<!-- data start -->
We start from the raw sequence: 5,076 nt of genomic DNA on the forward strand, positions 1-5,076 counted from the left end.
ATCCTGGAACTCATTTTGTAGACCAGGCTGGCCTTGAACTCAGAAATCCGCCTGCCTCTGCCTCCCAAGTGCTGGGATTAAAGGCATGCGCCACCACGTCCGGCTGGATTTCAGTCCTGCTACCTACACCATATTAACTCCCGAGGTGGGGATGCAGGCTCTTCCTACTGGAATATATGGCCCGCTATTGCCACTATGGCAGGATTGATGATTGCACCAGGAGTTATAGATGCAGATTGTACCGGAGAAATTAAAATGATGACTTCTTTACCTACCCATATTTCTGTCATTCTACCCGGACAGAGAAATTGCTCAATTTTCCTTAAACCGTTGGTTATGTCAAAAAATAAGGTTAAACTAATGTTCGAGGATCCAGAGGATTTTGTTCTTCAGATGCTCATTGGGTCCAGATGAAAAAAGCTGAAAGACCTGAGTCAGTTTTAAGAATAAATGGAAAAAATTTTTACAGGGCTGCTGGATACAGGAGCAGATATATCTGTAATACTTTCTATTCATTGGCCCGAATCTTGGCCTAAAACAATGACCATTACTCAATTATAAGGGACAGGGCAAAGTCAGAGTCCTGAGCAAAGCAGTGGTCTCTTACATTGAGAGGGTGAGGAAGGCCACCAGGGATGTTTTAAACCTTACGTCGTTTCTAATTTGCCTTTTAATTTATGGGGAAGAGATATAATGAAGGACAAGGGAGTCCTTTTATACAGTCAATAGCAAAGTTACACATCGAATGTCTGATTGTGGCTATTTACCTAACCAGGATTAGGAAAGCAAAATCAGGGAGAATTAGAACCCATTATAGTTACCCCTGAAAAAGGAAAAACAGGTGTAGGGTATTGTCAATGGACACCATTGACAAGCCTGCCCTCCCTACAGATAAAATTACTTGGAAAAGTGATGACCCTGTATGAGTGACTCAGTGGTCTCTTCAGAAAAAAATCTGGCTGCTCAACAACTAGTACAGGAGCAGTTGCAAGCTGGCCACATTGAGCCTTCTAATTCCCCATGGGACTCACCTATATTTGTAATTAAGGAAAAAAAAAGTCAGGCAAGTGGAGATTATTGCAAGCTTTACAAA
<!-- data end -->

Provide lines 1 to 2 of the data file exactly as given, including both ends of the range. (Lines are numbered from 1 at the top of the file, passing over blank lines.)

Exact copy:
We start from the raw sequence: 5,076 nt of genomic DNA on the forward strand, positions 1-5,076 counted from the left end.
ATCCTGGAACTCATTTTGTAGACCAGGCTGGCCTTGAACTCAGAAATCCGCCTGCCTCTGCCTCCCAAGTGCTGGGATTAAAGGCATGCGCCACCACGTCCGGCTGGATTTCAGTCCTGCTACCTACACCATATTAACTCCCGAGGTGGGGATGCAGGCTCTTCCTACTGGAATATATGGCCCGCTATTGCCACTATGGCAGGATTGATGATTGCACCAGGAGTTATAGATGCAGATTGTACCGGAGAAATTAAAATGATGACTTCTTTACCTACCCATATTTCTGTCATTCTACCCGGACAGAGAAATTGCTCAATTTTCCTTAAACCGTTGGTTATGTCAAAAAATAAGGTTAAACTAATGTTCGAGGATCCAGAGGATTTTGTTCTTCAGATGCTCATTGGGTCCAGATGAAAAAAGCTGAAAGACCTGAGTCAGTTTTAAGAATAAATGGAAAAAATTTTTACAGGGCTGCTGGATACAGGAGCAGATATATCTGTAATACTTTCTATTCATTGGCCCGAATCTTGGCCTAAAACAATGACCATTACTCAATTATAAGGGACAGGGCAAAGTCAGAGTCCTGAGCAAAGCAGTGGTCTCTTACATTGAGAGGGTGAGGAAGGCCACCAGGGATGTTTTAAACCTTACGTCGTTTCTAATTTGCCTTTTAATTTATGGGGAAGAGATATAATGAAGGACAAGGGAGTCCTTTTATACAGTCAATAGCAAAGTTACACATCGAATGTCTGATTGTGGCTATTTACCTAACCAGGATTAGGAAAGCAAAATCAGGGAGAATTAGAACCCATTATAGTTACCCCTGAAAAAGGAAAAACAGGTGTAGGGTATTGTCAATGGACACCATTGACAAGCCTGCCCTCCCTACAGATAAAATTACTTGGAAAAGTGATGACCCTGTATGAGTGACTCAGTGGTCTCTTCAGAAAAAAATCTGGCTGCTCAACAACTAGTACAGGAGCAGTTGCAAGCTGGCCACATTGAGCCTTCTAATTCCCCATGGGACTCACCTATATTTGTAATTAAGGAAAAAAAAAGTCAGGCAAGTGGAGATTATTGCAAGCTTTACAAA